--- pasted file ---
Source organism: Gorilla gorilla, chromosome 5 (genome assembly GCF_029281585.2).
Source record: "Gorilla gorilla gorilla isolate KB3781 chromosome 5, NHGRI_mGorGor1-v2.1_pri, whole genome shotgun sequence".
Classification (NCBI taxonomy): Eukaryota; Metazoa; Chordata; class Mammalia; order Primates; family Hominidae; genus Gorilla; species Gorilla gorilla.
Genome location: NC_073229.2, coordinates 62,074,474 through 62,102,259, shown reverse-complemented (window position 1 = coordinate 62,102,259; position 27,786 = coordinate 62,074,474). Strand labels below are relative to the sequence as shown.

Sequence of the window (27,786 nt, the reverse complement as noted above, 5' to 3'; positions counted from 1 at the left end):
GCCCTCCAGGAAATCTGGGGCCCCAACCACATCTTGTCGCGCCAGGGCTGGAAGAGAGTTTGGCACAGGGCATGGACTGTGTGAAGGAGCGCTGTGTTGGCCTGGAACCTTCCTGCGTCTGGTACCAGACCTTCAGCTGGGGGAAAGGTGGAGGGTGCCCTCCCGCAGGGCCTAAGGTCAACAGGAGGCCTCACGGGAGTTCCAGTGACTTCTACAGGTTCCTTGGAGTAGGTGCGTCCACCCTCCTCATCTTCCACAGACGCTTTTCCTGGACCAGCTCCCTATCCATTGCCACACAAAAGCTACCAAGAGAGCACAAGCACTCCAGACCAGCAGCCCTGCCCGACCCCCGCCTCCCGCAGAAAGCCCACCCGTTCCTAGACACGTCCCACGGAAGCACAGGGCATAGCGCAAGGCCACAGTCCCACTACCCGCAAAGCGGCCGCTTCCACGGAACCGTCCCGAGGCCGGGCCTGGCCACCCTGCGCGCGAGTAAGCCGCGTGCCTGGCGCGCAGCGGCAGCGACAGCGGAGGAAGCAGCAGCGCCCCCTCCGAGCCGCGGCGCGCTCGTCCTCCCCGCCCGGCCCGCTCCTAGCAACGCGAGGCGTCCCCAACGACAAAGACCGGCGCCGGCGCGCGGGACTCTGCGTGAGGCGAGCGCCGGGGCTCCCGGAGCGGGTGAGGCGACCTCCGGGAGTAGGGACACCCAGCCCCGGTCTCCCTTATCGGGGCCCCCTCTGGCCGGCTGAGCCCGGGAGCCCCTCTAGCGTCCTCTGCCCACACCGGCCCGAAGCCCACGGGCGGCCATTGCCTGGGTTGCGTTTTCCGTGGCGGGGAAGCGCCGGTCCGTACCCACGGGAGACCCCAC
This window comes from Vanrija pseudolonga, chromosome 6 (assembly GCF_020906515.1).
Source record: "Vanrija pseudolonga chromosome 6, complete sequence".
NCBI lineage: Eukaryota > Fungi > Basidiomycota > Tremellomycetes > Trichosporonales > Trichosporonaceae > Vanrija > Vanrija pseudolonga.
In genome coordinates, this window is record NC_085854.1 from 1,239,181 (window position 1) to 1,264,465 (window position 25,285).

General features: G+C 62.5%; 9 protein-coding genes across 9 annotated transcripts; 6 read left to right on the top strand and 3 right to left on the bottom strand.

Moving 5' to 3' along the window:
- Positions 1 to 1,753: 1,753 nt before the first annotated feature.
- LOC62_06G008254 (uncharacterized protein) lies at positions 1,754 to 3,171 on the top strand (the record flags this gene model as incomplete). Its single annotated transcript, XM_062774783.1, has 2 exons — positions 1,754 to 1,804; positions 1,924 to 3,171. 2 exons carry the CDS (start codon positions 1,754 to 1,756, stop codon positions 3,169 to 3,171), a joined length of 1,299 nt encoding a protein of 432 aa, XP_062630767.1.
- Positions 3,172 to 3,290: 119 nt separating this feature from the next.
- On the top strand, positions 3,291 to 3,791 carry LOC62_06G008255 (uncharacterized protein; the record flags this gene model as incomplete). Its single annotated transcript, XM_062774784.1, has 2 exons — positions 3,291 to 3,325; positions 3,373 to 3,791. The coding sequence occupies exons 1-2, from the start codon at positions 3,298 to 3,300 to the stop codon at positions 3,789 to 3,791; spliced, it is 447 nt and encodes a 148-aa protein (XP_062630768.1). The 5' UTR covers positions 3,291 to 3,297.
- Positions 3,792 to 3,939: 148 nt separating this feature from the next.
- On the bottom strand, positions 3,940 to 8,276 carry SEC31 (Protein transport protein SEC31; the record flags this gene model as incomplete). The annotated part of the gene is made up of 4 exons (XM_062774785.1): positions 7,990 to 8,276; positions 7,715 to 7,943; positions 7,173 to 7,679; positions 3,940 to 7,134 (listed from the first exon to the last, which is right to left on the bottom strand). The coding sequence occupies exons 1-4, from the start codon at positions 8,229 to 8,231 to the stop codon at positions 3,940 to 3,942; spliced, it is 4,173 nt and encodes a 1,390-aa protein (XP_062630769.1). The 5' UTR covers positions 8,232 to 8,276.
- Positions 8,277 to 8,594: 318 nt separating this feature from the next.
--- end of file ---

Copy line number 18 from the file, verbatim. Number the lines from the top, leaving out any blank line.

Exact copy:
- On the bottom strand, positions 3,940 to 8,276 carry SEC31 (Protein transport protein SEC31; the record flags this gene model as incomplete). The annotated part of the gene is made up of 4 exons (XM_062774785.1): positions 7,990 to 8,276; positions 7,715 to 7,943; positions 7,173 to 7,679; positions 3,940 to 7,134 (listed from the first exon to the last, which is right to left on the bottom strand). The coding sequence occupies exons 1-4, from the start codon at positions 8,229 to 8,231 to the stop codon at positions 3,940 to 3,942; spliced, it is 4,173 nt and encodes a 1,390-aa protein (XP_062630769.1). The 5' UTR covers positions 8,232 to 8,276.